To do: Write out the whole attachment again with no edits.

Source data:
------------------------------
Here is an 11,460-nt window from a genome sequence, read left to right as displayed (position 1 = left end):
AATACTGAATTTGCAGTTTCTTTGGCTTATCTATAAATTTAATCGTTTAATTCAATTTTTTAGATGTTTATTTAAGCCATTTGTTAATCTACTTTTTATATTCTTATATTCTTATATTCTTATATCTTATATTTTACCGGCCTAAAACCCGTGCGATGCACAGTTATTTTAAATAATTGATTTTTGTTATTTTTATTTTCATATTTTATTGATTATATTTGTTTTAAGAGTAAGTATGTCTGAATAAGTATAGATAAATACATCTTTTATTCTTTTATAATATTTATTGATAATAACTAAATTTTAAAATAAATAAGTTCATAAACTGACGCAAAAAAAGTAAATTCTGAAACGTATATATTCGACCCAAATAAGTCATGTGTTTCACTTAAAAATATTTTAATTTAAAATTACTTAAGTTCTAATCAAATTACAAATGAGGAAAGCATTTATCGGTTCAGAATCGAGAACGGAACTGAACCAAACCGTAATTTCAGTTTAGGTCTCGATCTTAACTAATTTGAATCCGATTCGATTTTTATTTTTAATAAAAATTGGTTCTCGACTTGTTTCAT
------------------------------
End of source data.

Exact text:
Here is an 11,460-nt window from a genome sequence, read left to right as displayed (position 1 = left end):
AATACTGAATTTGCAGTTTCTTTGGCTTATCTATAAATTTAATCGTTTAATTCAATTTTTTAGATGTTTATTTAAGCCATTTGTTAATCTACTTTTTATATTCTTATATTCTTATATTCTTATATCTTATATTTTACCGGCCTAAAACCCGTGCGATGCACAGTTATTTTAAATAATTGATTTTTGTTATTTTTATTTTCATATTTTATTGATTATATTTGTTTTAAGAGTAAGTATGTCTGAATAAGTATAGATAAATACATCTTTTATTCTTTTATAATATTTATTGATAATAACTAAATTTTAAAATAAATAAGTTCATAAACTGACGCAAAAAAAGTAAATTCTGAAACGTATATATTCGACCCAAATAAGTCATGTGTTTCACTTAAAAATATTTTAATTTAAAATTACTTAAGTTCTAATCAAATTACAAATGAGGAAAGCATTTATCGGTTCAGAATCGAGAACGGAACTGAACCAAACCGTAATTTCAGTTTAGGTCTCGATCTTAACTAATTTGAATCCGATTCGATTTTTATTTTTAATAAAAATTGGTTCTCGACTTGTTTCAT